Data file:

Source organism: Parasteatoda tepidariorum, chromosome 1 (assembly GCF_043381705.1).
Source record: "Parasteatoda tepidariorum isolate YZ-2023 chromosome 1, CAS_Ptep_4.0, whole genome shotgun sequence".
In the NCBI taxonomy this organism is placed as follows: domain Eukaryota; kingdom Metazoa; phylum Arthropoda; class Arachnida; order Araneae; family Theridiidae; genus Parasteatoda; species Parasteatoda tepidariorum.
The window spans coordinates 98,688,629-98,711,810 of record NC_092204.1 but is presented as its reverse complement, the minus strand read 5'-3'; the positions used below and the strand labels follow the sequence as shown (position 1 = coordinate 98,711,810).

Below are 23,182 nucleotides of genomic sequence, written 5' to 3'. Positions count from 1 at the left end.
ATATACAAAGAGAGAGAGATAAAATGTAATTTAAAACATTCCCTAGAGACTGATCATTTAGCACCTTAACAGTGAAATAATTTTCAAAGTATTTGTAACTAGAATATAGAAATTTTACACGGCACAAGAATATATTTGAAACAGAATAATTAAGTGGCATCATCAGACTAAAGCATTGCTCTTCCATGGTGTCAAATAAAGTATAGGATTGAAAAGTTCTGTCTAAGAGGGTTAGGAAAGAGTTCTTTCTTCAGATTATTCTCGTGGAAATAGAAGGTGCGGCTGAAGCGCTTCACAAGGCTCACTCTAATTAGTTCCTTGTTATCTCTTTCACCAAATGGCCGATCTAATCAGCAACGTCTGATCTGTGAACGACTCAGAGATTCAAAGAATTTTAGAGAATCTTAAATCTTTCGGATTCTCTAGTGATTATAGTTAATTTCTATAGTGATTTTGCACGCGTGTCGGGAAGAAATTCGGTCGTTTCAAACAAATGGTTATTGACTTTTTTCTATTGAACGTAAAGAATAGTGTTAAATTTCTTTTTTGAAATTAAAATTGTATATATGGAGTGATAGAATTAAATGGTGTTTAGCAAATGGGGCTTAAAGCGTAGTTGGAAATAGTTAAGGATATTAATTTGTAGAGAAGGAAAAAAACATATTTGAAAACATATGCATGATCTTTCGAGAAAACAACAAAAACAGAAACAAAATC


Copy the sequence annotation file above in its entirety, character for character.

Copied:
Source organism: Parasteatoda tepidariorum, chromosome 1 (assembly GCF_043381705.1).
Source record: "Parasteatoda tepidariorum isolate YZ-2023 chromosome 1, CAS_Ptep_4.0, whole genome shotgun sequence".
In the NCBI taxonomy this organism is placed as follows: domain Eukaryota; kingdom Metazoa; phylum Arthropoda; class Arachnida; order Araneae; family Theridiidae; genus Parasteatoda; species Parasteatoda tepidariorum.
The window spans coordinates 98,688,629-98,711,810 of record NC_092204.1 but is presented as its reverse complement, the minus strand read 5'-3'; the positions used below and the strand labels follow the sequence as shown (position 1 = coordinate 98,711,810).

Below are 23,182 nucleotides of genomic sequence, written 5' to 3'. Positions count from 1 at the left end.
ATATACAAAGAGAGAGAGATAAAATGTAATTTAAAACATTCCCTAGAGACTGATCATTTAGCACCTTAACAGTGAAATAATTTTCAAAGTATTTGTAACTAGAATATAGAAATTTTACACGGCACAAGAATATATTTGAAACAGAATAATTAAGTGGCATCATCAGACTAAAGCATTGCTCTTCCATGGTGTCAAATAAAGTATAGGATTGAAAAGTTCTGTCTAAGAGGGTTAGGAAAGAGTTCTTTCTTCAGATTATTCTCGTGGAAATAGAAGGTGCGGCTGAAGCGCTTCACAAGGCTCACTCTAATTAGTTCCTTGTTATCTCTTTCACCAAATGGCCGATCTAATCAGCAACGTCTGATCTGTGAACGACTCAGAGATTCAAAGAATTTTAGAGAATCTTAAATCTTTCGGATTCTCTAGTGATTATAGTTAATTTCTATAGTGATTTTGCACGCGTGTCGGGAAGAAATTCGGTCGTTTCAAACAAATGGTTATTGACTTTTTTCTATTGAACGTAAAGAATAGTGTTAAATTTCTTTTTTGAAATTAAAATTGTATATATGGAGTGATAGAATTAAATGGTGTTTAGCAAATGGGGCTTAAAGCGTAGTTGGAAATAGTTAAGGATATTAATTTGTAGAGAAGGAAAAAAACATATTTGAAAACATATGCATGATCTTTCGAGAAAACAACAAAAACAGAAACAAAATC